DHEA Bioavailability Following Administration of Vaginal Suppositories in Post-Menopausal Women With Vaginal Atrophy
Recruitment status was Active, not recruiting
|Study Design:||Allocation: Randomized
Endpoint Classification: Bio-availability Study
Intervention Model: Parallel Assignment
Primary Purpose: Treatment
|Official Title:||DHEA Bioavailability Following Administration of Vaginal Suppositories in Post-Menopausal Women With Vaginal Atrophy-Phase I Randomized,Placebo-Controlled, Double-Blind Study.|
- The evaluation of the systemic bioavailability of DHEA and its metabolites.
- The pharmacokinetics of vaginal suppositories at four different DHEA concentrations.
- The safety and tolerance of the suppositories.
|Study Start Date:||December 2006|
|Estimated Study Completion Date:||January 2007|
Humans, are unique among animal species in having adrenals that secrete large amounts of the inactive precursor steroids dehydroepiandrosterone (DHEA) and especially its sulfate DHEA-S. The marked reduction in the formation of DHEA-S by the adrenals during aging results in a dramatic fall in the formation of androgens and estrogens in peripheral target tissues, a situation that has been proposed to be associated with age-related diseases including skin atrophy, insulin resistance and obesity. Much attention has been given to the benefits of DHEA administered to postmenopausal women, especially on the bone, skin, vagina and well being after oral as well as percutaneous administration of the precursor steroid.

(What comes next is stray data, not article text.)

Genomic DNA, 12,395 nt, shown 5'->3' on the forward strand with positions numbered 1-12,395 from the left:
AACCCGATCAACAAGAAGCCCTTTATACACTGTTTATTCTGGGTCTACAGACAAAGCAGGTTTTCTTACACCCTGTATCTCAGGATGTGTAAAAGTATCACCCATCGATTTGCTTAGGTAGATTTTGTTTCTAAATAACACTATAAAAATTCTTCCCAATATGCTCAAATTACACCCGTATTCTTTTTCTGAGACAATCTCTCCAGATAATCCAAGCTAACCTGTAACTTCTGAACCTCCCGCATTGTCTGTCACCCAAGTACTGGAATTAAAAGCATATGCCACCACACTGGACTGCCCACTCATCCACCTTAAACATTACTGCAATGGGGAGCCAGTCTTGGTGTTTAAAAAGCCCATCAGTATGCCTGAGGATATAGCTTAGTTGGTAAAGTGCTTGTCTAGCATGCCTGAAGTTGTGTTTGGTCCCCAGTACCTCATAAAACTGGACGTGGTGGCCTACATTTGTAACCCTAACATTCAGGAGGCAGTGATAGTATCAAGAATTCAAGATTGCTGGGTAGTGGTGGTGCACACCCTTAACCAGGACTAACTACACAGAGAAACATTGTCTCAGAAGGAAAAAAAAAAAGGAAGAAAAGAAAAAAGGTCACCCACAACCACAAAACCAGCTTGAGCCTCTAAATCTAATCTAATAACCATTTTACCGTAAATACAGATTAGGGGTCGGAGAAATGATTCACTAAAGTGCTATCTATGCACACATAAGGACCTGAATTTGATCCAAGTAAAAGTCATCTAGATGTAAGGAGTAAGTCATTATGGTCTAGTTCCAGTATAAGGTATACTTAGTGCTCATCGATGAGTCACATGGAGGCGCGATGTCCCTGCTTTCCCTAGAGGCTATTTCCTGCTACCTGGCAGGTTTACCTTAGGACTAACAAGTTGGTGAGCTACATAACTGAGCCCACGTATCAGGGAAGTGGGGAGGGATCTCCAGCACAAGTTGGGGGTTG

Therefore, this study proposes to evaluate the systemic bioavailability and the effectiveness of 1.3 mL vaginal suppositories of DHEA at 4 different concentrations (0.0%, 0.5%, 1.0% et 1.8%) following 1 week administration of vaginal suppositories in post-menopausal women with vaginal atrophy. This is a phase I, randomized, placebo-controlled, double-blind study.
Please refer to this study by its ClinicalTrials.gov identifier: NCT00429806
|Clinique des traitements hormonaux CHUL Research Center|
|Quebec, Canada, G1V 4G2|
|Study Chair:||Fernand Labrie, MD, Ph D||CHUL Research Center Director|
|Principal Investigator:||Cusan Leonello, MD Ph D||CHUL Research Center|